Heat stroke: summer danger - WTOC-TV: Savannah, Beaufort, SC, News, Weather & Sports

Heat stroke: summer danger

Last summer, the greater Savannah area broke many heat records with over two consecutive months of 90+ degree days.  The current season isn’t expected to be any cooler.  Anyone who goes outside for a prolonged period of time needs to know the dangers of heat stroke, what can be done to prevent it, and steps to take should they suspect someone is suffering from it.

Danger of Heat Stroke:  Heat Stroke should not be confused with heat exhaustion, which is simply a precursory symptom leading to heat stroke.  Technical heat stroke occurs when a person’s body temperature reaches 104 degrees.  At this level, the heat begins to damage the brain and other internal organs; it can cause death.  Individuals particularly vulnerable to heat stroke include children under 4 and adults over 65. Young athletes who participate in strenuous activity on hot days are also at a greater risk for heat stroke. It goes without saying that people with preexisting conditions and weakened immune systems or those taking certain medications should take extra precautions to avoid heat stroke.  If you are concerned that your medications may put you at elevated risk, consult a pharmacist.  

Initial symptoms leading to heat stroke may include:

  • Heat Cramps
  • Fainting and / or exhaustion (heat exhaustion)
  • Nausea
  • Seizures
  • Confusion and disorientation
  • Increased heart rate
  • Shallow breathing
  • Skin that is hot and dry to the touch

If you think someone is experiencing heatstroke, call 911 immediately or take them to the emergency room.  If you call emergency responders, take the following action while you wait:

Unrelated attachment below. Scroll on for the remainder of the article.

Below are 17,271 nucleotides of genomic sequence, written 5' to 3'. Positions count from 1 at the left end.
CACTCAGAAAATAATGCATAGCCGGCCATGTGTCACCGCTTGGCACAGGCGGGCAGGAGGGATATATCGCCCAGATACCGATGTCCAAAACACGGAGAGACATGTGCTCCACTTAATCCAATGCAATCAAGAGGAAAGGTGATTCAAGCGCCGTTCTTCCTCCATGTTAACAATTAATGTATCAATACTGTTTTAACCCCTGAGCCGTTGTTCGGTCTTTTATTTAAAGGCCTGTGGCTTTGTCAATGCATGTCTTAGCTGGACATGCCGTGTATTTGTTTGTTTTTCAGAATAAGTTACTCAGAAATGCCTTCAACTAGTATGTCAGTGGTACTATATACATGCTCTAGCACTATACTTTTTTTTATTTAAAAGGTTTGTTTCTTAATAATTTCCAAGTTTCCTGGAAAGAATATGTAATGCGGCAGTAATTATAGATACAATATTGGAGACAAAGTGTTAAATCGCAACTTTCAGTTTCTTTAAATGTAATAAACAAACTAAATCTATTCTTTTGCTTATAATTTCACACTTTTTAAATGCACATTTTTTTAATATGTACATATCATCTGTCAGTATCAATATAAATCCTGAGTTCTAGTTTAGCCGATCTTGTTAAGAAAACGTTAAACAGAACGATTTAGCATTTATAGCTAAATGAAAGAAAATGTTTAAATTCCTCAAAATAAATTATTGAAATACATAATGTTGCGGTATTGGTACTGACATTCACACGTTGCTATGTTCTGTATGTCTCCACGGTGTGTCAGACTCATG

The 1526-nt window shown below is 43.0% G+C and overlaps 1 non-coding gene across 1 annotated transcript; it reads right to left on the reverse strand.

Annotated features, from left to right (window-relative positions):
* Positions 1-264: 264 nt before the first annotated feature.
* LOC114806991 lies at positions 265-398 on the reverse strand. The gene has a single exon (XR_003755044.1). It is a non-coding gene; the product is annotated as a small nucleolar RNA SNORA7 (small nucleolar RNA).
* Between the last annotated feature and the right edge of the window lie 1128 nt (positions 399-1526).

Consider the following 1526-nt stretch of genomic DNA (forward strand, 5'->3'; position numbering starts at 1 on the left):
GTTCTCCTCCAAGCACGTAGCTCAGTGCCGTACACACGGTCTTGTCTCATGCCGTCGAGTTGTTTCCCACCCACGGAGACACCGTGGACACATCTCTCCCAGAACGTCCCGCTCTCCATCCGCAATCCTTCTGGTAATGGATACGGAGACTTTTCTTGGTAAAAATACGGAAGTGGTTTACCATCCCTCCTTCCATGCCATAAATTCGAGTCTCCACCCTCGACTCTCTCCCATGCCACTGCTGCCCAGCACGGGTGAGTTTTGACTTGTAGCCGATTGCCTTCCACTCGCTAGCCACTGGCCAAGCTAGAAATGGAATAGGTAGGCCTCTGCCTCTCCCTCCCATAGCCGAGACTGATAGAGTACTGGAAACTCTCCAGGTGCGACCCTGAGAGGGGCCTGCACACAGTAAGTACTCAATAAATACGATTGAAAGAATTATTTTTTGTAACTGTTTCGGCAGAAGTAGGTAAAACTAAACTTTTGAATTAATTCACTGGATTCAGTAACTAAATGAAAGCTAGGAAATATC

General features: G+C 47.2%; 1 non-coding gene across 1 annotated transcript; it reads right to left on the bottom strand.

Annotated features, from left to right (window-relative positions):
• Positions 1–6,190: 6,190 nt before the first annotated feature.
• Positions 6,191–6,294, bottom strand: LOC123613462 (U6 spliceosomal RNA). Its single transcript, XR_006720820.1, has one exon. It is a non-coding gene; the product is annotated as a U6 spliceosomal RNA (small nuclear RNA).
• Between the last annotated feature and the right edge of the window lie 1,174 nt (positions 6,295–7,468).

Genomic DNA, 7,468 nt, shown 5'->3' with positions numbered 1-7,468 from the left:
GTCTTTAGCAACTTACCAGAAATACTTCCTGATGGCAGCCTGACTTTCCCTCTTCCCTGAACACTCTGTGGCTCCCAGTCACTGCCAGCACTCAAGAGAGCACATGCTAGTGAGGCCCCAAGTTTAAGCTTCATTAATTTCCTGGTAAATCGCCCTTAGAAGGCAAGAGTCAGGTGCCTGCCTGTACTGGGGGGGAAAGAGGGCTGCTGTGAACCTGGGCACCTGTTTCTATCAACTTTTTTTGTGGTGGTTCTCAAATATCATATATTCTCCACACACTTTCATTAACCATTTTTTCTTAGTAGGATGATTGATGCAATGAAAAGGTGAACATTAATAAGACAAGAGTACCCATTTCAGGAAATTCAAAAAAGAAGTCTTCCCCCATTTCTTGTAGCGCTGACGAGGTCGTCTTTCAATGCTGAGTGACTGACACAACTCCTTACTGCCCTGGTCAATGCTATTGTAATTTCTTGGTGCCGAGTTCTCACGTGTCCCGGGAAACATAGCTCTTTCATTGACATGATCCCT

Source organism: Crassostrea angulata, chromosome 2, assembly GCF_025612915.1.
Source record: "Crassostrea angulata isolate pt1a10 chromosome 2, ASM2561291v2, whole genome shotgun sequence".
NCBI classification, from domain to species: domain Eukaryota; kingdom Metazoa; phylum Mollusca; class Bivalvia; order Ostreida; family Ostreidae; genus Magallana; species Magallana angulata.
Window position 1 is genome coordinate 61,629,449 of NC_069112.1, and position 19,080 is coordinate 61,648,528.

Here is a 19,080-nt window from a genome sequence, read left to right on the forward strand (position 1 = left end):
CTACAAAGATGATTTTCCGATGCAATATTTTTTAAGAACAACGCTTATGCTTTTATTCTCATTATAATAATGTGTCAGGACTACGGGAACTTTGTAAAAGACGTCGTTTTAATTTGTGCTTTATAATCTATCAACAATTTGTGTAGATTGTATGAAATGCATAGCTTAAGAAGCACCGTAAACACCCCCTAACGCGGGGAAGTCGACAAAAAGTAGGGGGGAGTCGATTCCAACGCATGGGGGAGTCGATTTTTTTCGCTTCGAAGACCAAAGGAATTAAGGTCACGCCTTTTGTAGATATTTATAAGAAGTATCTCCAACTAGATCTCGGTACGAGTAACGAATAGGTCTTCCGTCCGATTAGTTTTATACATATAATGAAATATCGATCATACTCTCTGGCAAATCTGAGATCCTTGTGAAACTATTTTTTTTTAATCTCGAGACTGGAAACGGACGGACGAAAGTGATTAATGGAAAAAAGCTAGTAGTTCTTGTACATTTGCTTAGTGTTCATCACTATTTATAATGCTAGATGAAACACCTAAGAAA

• Get them out of the sun, preferably to an indoor location
  • Put them in a cool shower or cool bath. DO NOT use ice
  • Apply cool packs to armpits, groin, neck and back. These areas are rich with blood vessels, and cooling them down is an efficient way to cool the body faster

To help prevent heat stroke from happening, follow these protocols:

  • Hydrate often and a lot.  Drink 24 ounces of water two hours prior to exercise
  • Drink 8 ounces of water every 20 minutes while outside in the heat
  • Wear lightweight clothing in light colors
  • Wear a hat (preferably wide-brimmed)
  • Limit outdoor activities to early morning hours and after sunset.

Richmond Hill Pharmacy offers one-stop shopping for your summer safety needs.  If you have questions about medications or conditions that may make you vulnerable to heat stroke, our pharmacists are happy speak with you.

Richmond Hill Pharmacy: 912-756-3331. Pharmacy hours are 8:30 am – 7:00 pm on weekdays; 9:00 am – 6:00 pm on Saturday; and 12:30 – 5:00 pm on Sunday.

Hinesville Pharmacy: 912-876-8125. Pharmacy hours are 9:00 am – 6:30 pm on weekdays; 9:00 am – 2:00 pm on Saturday; and closed on Sunday.

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